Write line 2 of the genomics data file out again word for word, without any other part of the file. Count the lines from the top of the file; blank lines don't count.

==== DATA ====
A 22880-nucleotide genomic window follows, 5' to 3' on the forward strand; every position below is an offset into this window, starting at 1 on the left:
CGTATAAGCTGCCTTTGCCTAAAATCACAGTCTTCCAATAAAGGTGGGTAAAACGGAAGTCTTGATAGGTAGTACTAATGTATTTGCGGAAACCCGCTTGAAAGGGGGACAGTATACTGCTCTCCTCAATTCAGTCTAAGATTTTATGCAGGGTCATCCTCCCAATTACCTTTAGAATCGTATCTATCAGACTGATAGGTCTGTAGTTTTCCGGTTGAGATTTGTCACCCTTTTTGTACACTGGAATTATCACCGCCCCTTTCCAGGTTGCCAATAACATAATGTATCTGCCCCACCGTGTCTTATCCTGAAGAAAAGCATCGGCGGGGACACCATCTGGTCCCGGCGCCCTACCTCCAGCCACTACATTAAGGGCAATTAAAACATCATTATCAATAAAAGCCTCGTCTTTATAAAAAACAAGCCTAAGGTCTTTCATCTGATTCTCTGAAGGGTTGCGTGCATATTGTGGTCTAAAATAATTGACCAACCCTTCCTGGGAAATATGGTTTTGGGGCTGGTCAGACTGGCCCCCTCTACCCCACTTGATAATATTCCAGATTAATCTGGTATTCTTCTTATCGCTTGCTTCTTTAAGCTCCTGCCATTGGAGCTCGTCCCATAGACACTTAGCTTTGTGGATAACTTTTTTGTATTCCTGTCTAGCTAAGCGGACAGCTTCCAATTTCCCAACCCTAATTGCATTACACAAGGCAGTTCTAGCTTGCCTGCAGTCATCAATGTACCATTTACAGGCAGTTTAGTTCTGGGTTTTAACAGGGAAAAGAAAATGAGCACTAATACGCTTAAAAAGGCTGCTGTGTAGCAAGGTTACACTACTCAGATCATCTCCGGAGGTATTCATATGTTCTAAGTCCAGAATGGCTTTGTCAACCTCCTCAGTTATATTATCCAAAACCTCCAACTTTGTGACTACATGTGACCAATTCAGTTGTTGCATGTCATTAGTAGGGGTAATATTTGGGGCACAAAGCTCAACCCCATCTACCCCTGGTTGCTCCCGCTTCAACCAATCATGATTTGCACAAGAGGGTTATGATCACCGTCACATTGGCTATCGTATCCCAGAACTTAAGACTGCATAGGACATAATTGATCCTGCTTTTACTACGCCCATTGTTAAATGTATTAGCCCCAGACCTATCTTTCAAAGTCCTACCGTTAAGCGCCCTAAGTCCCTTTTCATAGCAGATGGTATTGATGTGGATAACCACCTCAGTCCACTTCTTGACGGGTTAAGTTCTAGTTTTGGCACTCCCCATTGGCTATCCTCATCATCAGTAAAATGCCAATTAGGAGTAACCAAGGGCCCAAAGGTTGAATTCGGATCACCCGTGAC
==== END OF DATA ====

CGTATAAGCTGCCTTTGCCTAAAATCACAGTCTTCCAATAAAGGTGGGTAAAACGGAAGTCTTGATAGGTAGTACTAATGTATTTGCGGAAACCCGCTTGAAAGGGGGACAGTATACTGCTCTCCTCAATTCAGTCTAAGATTTTATGCAGGGTCATCCTCCCAATTACCTTTAGAATCGTATCTATCAGACTGATAGGTCTGTAGTTTTCCGGTTGAGATTTGTCACCCTTTTTGTACACTGGAATTATCACCGCCCCTTTCCAGGTTGCCAATAACATAATGTATCTGCCCCACCGTGTCTTATCCTGAAGAAAAGCATCGGCGGGGACACCATCTGGTCCCGGCGCCCTACCTCCAGCCACTACATTAAGGGCAATTAAAACATCATTATCAATAAAAGCCTCGTCTTTATAAAAAACAAGCCTAAGGTCTTTCATCTGATTCTCTGAAGGGTTGCGTGCATATTGTGGTCTAAAATAATTGACCAACCCTTCCTGGGAAATATGGTTTTGGGGCTGGTCAGACTGGCCCCCTCTACCCCACTTGATAATATTCCAGATTAATCTGGTATTCTTCTTATCGCTTGCTTCTTTAAGCTCCTGCCATTGGAGCTCGTCCCATAGACACTTAGCTTTGTGGATAACTTTTTTGTATTCCTGTCTAGCTAAGCGGACAGCTTCCAATTTCCCAACCCTAATTGCATTACACAAGGCAGTTCTAGCTTGCCTGCAGTCATCAATGTACCATTTACAGGCAGTTTAGTTCTGGGTTTTAACAGGGAAAAGAAAATGAGCACTAATACGCTTAAAAAGGCTGCTGTGTAGCAAGGTTACACTACTCAGATCATCTCCGGAGGTATTCATATGTTCTAAGTCCAGAATGGCTTTGTCAACCTCCTCAGTTATATTATCCAAAACCTCCAACTTTGTGACTACATGTGACCAATTCAGTTGTTGCATGTCATTAGTAGGGGTAATATTTGGGGCACAAAGCTCAACCCCATCTACCCCTGGTTGCTCCCGCTTCAACCAATCATGATTTGCACAAGAGGGTTATGATCACCGTCACATTGGCTATCGTATCCCAGAACTTAAGACTGCATAGGACATAATTGATCCTGCTTTTACTACGCCCATTGTTAAATGTATTAGCCCCAGACCTATCTTTCAAAGTCCTACCGTTAAGCGCCCTAAGTCCCTTTTCATAGCAGATGGTATTGATGTGGATAACCACCTCAGTCCACTTCTTGACGGGTTAAGTTCTAGTTTTGGCACTCCCCATTGGCTATCCTCATCATCAGTAAAATGCCAATTAGGAGTAACCAAGGGCCCAAAGGTTGAATTCGGATCACCCGTGAC